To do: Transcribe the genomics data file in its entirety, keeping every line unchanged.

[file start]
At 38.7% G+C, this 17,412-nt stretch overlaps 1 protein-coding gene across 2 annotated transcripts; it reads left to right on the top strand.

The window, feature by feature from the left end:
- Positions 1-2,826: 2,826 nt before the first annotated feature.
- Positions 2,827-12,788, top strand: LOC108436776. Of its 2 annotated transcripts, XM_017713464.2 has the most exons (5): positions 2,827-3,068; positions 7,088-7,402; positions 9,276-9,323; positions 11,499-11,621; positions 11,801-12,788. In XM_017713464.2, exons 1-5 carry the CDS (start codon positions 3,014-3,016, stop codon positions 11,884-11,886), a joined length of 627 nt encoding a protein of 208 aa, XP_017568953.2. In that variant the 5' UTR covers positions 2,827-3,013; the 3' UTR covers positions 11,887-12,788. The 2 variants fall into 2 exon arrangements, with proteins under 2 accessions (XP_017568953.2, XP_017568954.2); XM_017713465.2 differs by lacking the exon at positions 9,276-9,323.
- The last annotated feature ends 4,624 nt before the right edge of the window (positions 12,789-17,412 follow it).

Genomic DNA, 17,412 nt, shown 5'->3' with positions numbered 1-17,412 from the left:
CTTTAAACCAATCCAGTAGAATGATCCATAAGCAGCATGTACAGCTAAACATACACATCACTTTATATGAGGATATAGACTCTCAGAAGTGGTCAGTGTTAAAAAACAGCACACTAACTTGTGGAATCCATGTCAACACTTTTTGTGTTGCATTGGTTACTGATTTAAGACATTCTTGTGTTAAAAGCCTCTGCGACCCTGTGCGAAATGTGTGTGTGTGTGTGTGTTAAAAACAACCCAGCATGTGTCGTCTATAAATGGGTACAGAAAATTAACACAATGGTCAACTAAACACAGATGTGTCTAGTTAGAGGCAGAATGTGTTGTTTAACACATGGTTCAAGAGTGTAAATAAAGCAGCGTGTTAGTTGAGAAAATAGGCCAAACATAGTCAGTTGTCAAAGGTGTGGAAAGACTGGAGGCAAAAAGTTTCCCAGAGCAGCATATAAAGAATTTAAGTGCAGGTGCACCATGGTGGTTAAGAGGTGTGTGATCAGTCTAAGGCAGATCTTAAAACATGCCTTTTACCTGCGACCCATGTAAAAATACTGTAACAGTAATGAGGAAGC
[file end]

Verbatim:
At 38.7% G+C, this 17,412-nt stretch overlaps 1 protein-coding gene across 2 annotated transcripts; it reads left to right on the top strand.

The window, feature by feature from the left end:
- Positions 1-2,826: 2,826 nt before the first annotated feature.
- Positions 2,827-12,788, top strand: LOC108436776. Of its 2 annotated transcripts, XM_017713464.2 has the most exons (5): positions 2,827-3,068; positions 7,088-7,402; positions 9,276-9,323; positions 11,499-11,621; positions 11,801-12,788. In XM_017713464.2, exons 1-5 carry the CDS (start codon positions 3,014-3,016, stop codon positions 11,884-11,886), a joined length of 627 nt encoding a protein of 208 aa, XP_017568953.2. In that variant the 5' UTR covers positions 2,827-3,013; the 3' UTR covers positions 11,887-12,788. The 2 variants fall into 2 exon arrangements, with proteins under 2 accessions (XP_017568953.2, XP_017568954.2); XM_017713465.2 differs by lacking the exon at positions 9,276-9,323.
- The last annotated feature ends 4,624 nt before the right edge of the window (positions 12,789-17,412 follow it).

Genomic DNA, 17,412 nt, shown 5'->3' with positions numbered 1-17,412 from the left:
CTTTAAACCAATCCAGTAGAATGATCCATAAGCAGCATGTACAGCTAAACATACACATCACTTTATATGAGGATATAGACTCTCAGAAGTGGTCAGTGTTAAAAAACAGCACACTAACTTGTGGAATCCATGTCAACACTTTTTGTGTTGCATTGGTTACTGATTTAAGACATTCTTGTGTTAAAAGCCTCTGCGACCCTGTGCGAAATGTGTGTGTGTGTGTGTGTTAAAAACAACCCAGCATGTGTCGTCTATAAATGGGTACAGAAAATTAACACAATGGTCAACTAAACACAGATGTGTCTAGTTAGAGGCAGAATGTGTTGTTTAACACATGGTTCAAGAGTGTAAATAAAGCAGCGTGTTAGTTGAGAAAATAGGCCAAACATAGTCAGTTGTCAAAGGTGTGGAAAGACTGGAGGCAAAAAGTTTCCCAGAGCAGCATATAAAGAATTTAAGTGCAGGTGCACCATGGTGGTTAAGAGGTGTGTGATCAGTCTAAGGCAGATCTTAAAACATGCCTTTTACCTGCGACCCATGTAAAAATACTGTAACAGTAATGAGGAAGC